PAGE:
This is a term that one encounters in any reading of or experience in the Japanese education system. For years before the introduction of “foreign language activity” instruction, my English classes at the elementary level were taught as part of the sogotekina gakushu time block. Sogotekina gakushu means something like “synthesized study” or “general studies” but is more accurately and lyrically translated as “integrated learning.” Students are encouraged to make connections from their studies to their environments, their lives, and the world around them. Some activities done as part of this time in my elementary schools include studies of fish in the nearby lake, and other activities within the community. This video, produced by the Pearson Foundation, gives a good, if uncritical, view of this part of the national curriculum.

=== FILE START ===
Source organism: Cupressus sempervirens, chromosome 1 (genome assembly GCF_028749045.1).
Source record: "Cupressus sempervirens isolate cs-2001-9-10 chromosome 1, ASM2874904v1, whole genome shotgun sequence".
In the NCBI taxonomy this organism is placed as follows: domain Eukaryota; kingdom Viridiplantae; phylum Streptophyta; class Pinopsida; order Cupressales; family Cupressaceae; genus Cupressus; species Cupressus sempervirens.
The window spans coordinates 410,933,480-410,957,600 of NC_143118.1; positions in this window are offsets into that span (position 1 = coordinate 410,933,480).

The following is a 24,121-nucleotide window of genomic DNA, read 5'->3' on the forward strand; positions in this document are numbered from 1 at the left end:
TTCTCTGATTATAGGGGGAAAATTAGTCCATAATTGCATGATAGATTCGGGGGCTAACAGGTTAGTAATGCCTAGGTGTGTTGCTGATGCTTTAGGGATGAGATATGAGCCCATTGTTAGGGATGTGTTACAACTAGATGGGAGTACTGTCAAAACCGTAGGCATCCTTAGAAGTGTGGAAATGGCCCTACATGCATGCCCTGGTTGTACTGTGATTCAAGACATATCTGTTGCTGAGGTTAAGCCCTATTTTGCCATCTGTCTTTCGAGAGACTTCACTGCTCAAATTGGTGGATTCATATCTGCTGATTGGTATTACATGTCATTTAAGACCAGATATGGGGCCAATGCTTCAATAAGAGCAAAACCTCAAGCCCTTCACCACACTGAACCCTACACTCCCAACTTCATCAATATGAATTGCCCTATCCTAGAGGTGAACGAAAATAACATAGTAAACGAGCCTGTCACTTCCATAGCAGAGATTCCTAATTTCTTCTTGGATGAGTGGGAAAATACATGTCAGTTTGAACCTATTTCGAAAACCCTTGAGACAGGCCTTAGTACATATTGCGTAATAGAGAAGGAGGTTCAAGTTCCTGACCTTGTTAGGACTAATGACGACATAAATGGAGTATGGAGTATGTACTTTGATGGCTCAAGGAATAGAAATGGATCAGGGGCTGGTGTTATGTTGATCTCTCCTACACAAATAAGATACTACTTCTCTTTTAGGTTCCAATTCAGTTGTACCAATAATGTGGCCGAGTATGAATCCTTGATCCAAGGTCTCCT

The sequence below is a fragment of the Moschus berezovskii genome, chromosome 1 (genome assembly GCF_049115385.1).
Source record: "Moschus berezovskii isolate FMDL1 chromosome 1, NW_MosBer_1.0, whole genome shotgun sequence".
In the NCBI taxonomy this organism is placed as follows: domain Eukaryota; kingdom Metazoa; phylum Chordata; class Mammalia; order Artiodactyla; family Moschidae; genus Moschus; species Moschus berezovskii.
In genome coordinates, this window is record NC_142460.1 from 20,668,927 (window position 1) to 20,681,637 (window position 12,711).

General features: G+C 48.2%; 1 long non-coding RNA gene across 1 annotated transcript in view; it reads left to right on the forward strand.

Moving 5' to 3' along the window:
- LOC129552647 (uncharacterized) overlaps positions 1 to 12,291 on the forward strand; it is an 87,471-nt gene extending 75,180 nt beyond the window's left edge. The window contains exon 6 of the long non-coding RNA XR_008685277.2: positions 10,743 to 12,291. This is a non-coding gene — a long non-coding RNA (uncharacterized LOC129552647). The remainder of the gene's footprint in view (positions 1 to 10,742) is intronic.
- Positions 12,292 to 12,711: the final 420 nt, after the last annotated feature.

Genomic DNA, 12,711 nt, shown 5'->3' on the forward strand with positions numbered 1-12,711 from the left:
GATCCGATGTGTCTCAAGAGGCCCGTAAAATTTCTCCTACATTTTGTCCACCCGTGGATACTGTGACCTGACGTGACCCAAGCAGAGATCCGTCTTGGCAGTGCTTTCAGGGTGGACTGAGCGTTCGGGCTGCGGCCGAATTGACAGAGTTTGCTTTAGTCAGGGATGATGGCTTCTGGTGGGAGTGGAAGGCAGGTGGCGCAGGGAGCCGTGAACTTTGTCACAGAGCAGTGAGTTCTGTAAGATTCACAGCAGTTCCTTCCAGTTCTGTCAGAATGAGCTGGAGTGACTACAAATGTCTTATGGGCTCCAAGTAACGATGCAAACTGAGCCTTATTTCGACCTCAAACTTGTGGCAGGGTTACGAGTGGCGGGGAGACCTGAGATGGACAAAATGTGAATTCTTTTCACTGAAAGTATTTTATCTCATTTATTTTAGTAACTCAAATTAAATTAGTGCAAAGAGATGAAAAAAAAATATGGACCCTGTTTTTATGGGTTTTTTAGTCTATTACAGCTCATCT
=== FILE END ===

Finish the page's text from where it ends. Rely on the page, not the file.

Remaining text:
The larger website from which this video comes is actually rather interesting. Produced for the OECD (Organization for Economic Cooperation and Development) it focuses on those countries and states that performed well on the international PISA (Program for International Student Assessment). I’m not sure I am in agreement with how much attention the test results garner in the media, but the videos themselves make for an interesting look at the successful education systems of different countries.